Final exams. Just reading those words causes stress and anxiety levels to rise for most students. However, there might be some relief for Akins students this May.
As students of Akins returned to school after Christmas break teachers and staff had informed the students that they could be exempted from final exams. Students became very interested in this conversation. Junior Karen Perez said she was very excited about this new opportunity.
“I already have good attendance and I’m already trying to have average grades,” she said. “And I was like this is just going to put other people in the mindset that ‘Hey, even just (an 85) average can actually get you some really good things.’”
Students who take regular classes have to have a total average grade of 85 from all three 6-week-grading periods for a class. Besides this, students will be required to have no more than three absences. If a student has more than that limit of unexcused absences then they will be ineligible for the incentive program.
“I would just like an extra day. Like maybe the number of days missed being four or five. At least one or two more. I got really sick a week or two ago and I still came to school kept up my work and I’m still passing all of my classes and it’s just one absence,” Perez said.
AP classes have had the most attention and frustration from the students because although the absence policy is still the same, students who attend those classes have to have a 90 grade-point average instead.
Principal Tina Salazar made a video to announce the final exemption policy to all students.
In the video, she explained that students in AP classes have to have that average of 90% because “the school is held to a higher standard by college board”.
“We are going to continue to hold the high standard to all AP courses to a 90 because our surrounding schools do the same, and it is the right thing to do,” Salazar said.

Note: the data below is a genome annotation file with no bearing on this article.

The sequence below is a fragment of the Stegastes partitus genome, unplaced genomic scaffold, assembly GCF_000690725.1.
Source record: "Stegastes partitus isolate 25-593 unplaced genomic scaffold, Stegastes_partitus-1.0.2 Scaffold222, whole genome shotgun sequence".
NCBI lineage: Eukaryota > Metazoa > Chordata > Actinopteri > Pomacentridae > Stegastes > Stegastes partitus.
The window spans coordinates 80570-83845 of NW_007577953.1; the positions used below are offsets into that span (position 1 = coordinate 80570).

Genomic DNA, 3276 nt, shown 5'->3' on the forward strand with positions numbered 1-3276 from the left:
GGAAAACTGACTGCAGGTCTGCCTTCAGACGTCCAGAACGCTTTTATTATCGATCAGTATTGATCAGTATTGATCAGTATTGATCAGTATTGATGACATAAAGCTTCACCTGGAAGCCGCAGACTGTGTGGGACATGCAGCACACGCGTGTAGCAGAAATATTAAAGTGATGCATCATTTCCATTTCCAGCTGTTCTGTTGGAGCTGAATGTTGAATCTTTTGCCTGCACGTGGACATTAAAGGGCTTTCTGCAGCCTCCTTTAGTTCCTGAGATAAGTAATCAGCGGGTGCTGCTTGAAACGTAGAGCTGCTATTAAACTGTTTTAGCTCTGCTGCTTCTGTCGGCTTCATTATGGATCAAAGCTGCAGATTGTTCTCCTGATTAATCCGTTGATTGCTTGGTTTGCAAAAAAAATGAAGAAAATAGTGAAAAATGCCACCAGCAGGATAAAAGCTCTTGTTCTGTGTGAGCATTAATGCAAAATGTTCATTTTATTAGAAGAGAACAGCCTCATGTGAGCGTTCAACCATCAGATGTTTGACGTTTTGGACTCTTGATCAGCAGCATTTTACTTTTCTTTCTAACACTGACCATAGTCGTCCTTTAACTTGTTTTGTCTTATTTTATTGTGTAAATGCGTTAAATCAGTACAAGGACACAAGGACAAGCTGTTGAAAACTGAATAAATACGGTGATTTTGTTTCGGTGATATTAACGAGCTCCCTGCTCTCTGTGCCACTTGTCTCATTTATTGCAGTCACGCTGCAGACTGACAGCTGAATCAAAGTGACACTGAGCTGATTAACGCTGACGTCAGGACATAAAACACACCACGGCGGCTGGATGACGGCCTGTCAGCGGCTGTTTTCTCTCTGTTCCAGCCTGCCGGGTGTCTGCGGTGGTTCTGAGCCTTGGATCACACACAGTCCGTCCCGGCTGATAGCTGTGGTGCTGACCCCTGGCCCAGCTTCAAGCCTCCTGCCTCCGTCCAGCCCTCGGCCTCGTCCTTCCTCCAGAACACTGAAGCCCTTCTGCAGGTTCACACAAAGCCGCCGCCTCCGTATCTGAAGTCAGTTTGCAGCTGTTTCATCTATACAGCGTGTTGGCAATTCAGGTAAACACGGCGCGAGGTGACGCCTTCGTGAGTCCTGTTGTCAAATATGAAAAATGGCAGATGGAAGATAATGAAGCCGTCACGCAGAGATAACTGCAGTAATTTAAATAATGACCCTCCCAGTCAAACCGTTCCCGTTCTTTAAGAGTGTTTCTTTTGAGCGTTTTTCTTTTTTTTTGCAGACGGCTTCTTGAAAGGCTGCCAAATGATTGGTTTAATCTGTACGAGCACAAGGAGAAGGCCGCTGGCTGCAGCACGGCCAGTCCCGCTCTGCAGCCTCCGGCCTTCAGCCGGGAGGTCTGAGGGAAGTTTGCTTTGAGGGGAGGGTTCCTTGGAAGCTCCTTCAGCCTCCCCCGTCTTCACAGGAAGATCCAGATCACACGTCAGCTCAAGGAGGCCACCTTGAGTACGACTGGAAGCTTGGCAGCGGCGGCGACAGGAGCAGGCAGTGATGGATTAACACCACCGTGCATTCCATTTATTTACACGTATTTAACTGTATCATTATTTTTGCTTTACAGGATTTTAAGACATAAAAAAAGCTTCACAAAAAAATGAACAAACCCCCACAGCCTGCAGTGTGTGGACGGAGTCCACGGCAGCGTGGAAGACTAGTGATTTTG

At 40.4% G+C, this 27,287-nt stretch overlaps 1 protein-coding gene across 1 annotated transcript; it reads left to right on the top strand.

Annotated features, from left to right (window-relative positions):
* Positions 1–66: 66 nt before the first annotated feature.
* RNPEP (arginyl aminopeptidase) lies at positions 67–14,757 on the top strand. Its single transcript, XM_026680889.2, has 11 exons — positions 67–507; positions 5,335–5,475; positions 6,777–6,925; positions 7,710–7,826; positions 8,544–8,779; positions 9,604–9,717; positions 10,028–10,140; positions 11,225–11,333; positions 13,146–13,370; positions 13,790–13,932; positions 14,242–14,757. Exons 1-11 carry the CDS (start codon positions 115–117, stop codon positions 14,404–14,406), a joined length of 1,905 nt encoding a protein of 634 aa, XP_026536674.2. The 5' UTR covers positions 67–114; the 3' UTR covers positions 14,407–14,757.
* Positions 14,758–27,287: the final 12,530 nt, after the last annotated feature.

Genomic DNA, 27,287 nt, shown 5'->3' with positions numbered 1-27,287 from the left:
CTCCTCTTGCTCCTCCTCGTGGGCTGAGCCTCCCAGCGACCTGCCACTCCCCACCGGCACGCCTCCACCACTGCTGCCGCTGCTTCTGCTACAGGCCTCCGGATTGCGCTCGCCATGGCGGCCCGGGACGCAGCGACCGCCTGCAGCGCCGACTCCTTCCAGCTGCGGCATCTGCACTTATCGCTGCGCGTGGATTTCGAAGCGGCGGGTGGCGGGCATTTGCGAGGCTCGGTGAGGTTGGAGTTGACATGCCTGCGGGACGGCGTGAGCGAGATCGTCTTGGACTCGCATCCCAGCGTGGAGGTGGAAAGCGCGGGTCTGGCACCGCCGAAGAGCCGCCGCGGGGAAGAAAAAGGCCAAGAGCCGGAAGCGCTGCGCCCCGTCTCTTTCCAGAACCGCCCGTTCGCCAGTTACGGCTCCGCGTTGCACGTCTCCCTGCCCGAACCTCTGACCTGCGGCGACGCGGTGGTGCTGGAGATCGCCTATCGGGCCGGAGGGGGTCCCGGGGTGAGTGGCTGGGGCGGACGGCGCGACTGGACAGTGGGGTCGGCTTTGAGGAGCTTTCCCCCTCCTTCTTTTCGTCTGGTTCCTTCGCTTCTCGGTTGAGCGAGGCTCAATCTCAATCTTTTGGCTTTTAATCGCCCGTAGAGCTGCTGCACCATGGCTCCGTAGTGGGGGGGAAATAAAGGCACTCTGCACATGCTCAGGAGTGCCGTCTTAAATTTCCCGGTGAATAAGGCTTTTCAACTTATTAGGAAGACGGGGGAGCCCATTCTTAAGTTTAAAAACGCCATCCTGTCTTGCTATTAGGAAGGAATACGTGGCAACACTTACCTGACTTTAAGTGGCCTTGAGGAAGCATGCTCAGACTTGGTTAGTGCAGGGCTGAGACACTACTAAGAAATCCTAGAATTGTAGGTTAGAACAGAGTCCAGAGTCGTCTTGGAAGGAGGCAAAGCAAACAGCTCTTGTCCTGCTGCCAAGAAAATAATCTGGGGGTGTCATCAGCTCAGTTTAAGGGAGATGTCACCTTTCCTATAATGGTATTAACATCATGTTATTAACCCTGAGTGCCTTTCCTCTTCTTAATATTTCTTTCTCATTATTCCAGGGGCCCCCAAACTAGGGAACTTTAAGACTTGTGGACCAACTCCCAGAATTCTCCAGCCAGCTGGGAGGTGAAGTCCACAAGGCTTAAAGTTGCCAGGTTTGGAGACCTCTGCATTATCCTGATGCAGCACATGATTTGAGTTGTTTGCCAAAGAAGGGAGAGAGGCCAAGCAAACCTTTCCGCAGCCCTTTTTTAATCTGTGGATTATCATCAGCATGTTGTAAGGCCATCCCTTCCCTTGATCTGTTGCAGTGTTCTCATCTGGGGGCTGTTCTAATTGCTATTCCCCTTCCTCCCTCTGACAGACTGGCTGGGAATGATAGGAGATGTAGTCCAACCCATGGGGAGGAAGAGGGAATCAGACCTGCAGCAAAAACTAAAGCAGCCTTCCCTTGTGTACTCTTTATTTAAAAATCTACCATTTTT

Although students can be exempted from their finals they still have to show up to school. If a student does not show up to class they get an automatic zero for their final exam grade, which counts for 25 percent of their semester average.
Several other Austin-area high schools already offer a final exam exemption policy although they differ slightly.
Junior Leanne Al-Sayyed, who attends Westlake High School, said the expectations for students there are different.
“In my school, we get a maximum of two exemptions per semester, the classes one chooses to exempt must have an average of 88 or higher as well as near-perfect attendance for that same class,” Al-Sayyed said.
Al-Sayyed said the exemption policy there has been helpful because studying for finals in eight different classes can produce high levels of stress and anxiety.
“Students during finals week have so much on their plate that exemptions help them find time to study for fewer tests, and overall be more healthy,” she said.
Perez said the exemption policy would provide a good incentive for students to work hard through the school year instead of just cramming at the end.
“Yes, there is a lot of pressure but I think if you just push yourself to come to school more often it’ll be fine,” she said. “I mean your friends are here and learning isn’t that bad.”